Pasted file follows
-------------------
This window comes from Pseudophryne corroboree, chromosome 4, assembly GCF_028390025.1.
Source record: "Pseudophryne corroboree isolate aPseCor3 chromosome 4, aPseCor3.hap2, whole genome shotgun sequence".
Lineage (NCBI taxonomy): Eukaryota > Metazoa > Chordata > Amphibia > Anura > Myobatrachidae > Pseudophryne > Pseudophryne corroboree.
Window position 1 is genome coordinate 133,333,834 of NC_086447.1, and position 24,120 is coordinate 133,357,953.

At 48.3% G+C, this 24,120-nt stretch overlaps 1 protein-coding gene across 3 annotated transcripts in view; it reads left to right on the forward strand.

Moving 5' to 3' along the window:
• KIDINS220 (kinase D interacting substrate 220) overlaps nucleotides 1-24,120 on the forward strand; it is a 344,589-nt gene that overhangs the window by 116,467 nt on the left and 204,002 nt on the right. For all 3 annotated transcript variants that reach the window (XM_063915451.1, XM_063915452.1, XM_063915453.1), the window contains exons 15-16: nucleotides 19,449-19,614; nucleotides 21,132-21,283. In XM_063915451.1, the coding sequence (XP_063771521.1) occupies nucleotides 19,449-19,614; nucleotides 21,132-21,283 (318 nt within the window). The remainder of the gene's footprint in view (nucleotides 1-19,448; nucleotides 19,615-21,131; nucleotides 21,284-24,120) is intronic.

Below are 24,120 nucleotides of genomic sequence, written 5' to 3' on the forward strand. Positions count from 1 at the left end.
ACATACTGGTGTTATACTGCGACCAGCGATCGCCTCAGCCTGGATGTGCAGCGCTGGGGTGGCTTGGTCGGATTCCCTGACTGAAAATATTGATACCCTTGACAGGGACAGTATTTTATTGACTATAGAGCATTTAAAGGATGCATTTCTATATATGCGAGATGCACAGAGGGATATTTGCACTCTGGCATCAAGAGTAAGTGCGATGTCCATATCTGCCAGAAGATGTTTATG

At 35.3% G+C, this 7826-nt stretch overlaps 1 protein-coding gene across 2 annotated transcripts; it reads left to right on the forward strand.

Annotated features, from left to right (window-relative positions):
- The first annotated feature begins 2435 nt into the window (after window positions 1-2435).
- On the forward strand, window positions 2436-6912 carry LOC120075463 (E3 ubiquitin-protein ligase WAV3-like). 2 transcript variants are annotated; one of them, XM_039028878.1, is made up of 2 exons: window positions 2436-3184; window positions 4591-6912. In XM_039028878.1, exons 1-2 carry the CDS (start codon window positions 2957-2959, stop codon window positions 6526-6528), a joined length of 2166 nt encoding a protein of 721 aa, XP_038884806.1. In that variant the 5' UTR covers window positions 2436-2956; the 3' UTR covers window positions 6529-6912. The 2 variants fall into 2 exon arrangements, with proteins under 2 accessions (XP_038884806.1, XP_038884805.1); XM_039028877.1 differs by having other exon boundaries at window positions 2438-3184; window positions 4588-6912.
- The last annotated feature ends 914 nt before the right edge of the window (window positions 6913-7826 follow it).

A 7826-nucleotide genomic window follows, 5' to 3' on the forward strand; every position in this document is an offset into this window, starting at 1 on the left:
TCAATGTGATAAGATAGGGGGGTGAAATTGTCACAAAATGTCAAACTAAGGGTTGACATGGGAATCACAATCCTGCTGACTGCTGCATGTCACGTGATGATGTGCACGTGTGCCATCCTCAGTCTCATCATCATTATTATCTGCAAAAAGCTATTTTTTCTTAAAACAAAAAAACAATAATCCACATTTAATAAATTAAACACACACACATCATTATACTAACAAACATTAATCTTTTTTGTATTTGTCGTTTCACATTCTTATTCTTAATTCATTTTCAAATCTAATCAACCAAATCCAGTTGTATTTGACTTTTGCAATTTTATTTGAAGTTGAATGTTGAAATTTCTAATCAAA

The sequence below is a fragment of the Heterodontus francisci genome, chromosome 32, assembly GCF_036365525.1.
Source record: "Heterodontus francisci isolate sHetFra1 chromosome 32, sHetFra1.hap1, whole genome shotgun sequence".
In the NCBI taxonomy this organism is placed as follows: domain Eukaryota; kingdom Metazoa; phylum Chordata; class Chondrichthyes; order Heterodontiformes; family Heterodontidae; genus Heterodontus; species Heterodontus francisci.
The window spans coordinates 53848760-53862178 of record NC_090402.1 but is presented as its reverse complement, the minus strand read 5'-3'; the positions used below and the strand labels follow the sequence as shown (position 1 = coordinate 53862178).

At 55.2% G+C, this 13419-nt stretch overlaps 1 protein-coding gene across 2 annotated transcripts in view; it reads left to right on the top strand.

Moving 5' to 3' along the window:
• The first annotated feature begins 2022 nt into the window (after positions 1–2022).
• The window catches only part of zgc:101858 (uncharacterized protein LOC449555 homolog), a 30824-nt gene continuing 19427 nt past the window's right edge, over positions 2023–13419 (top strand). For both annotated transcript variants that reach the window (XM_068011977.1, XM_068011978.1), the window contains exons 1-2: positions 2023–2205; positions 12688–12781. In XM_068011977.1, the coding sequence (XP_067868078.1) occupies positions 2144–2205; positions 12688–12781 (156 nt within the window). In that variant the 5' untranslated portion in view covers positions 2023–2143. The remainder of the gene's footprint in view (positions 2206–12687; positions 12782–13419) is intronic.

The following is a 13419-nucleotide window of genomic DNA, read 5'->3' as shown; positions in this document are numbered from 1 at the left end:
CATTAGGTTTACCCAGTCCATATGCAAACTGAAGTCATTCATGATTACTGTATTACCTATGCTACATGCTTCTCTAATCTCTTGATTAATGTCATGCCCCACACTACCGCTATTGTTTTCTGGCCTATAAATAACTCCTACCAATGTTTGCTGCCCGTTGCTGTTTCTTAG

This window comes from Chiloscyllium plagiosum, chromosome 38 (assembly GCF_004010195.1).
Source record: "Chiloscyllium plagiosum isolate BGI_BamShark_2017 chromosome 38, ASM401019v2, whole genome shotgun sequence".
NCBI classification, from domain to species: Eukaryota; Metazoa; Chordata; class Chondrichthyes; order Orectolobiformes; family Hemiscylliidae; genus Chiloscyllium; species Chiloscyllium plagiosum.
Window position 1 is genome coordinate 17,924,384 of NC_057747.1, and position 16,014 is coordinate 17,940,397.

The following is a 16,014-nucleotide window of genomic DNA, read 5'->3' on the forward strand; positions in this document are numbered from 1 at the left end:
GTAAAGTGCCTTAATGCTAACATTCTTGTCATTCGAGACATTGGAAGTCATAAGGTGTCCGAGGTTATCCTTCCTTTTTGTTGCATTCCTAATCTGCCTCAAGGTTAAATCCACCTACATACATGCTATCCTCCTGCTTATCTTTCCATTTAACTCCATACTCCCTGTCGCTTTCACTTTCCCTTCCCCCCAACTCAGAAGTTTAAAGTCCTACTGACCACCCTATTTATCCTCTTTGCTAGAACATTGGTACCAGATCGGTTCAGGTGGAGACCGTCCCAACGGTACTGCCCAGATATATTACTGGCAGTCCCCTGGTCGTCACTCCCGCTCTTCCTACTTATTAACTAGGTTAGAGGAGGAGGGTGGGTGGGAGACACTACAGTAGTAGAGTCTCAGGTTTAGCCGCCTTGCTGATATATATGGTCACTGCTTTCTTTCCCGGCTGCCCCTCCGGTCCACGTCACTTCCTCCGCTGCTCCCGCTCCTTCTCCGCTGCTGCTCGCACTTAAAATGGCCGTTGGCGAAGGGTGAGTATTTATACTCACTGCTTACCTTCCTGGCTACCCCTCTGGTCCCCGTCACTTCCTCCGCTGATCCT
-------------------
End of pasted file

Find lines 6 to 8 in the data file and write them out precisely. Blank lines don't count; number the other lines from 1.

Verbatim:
Moving 5' to 3' along the window:
• KIDINS220 (kinase D interacting substrate 220) overlaps nucleotides 1-24,120 on the forward strand; it is a 344,589-nt gene that overhangs the window by 116,467 nt on the left and 204,002 nt on the right. For all 3 annotated transcript variants that reach the window (XM_063915451.1, XM_063915452.1, XM_063915453.1), the window contains exons 15-16: nucleotides 19,449-19,614; nucleotides 21,132-21,283. In XM_063915451.1, the coding sequence (XP_063771521.1) occupies nucleotides 19,449-19,614; nucleotides 21,132-21,283 (318 nt within the window). The remainder of the gene's footprint in view (nucleotides 1-19,448; nucleotides 19,615-21,131; nucleotides 21,284-24,120) is intronic.

Below are 24,120 nucleotides of genomic sequence, written 5' to 3' on the forward strand. Positions count from 1 at the left end.